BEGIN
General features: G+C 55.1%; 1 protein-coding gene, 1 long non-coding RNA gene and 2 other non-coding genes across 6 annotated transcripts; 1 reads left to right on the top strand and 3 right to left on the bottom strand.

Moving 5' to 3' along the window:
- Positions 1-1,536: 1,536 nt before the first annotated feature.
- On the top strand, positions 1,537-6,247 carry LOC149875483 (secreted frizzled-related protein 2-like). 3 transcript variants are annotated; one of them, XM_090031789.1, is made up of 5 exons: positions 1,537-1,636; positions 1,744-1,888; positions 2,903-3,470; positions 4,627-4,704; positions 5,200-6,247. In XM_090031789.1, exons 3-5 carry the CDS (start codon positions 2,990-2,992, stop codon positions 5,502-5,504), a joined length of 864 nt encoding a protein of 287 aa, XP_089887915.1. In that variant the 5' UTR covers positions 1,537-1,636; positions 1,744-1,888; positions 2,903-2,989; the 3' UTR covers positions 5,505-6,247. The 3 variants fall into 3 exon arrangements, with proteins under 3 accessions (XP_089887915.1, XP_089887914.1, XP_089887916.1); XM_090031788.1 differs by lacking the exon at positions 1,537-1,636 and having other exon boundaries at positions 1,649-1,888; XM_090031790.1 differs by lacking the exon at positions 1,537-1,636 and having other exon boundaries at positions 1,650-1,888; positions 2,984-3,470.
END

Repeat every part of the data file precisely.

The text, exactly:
General features: G+C 55.1%; 1 protein-coding gene, 1 long non-coding RNA gene and 2 other non-coding genes across 6 annotated transcripts; 1 reads left to right on the top strand and 3 right to left on the bottom strand.

Moving 5' to 3' along the window:
- Positions 1-1,536: 1,536 nt before the first annotated feature.
- On the top strand, positions 1,537-6,247 carry LOC149875483 (secreted frizzled-related protein 2-like). 3 transcript variants are annotated; one of them, XM_090031789.1, is made up of 5 exons: positions 1,537-1,636; positions 1,744-1,888; positions 2,903-3,470; positions 4,627-4,704; positions 5,200-6,247. In XM_090031789.1, exons 3-5 carry the CDS (start codon positions 2,990-2,992, stop codon positions 5,502-5,504), a joined length of 864 nt encoding a protein of 287 aa, XP_089887915.1. In that variant the 5' UTR covers positions 1,537-1,636; positions 1,744-1,888; positions 2,903-2,989; the 3' UTR covers positions 5,505-6,247. The 3 variants fall into 3 exon arrangements, with proteins under 3 accessions (XP_089887915.1, XP_089887914.1, XP_089887916.1); XM_090031788.1 differs by lacking the exon at positions 1,537-1,636 and having other exon boundaries at positions 1,649-1,888; XM_090031790.1 differs by lacking the exon at positions 1,537-1,636 and having other exon boundaries at positions 1,650-1,888; positions 2,984-3,470.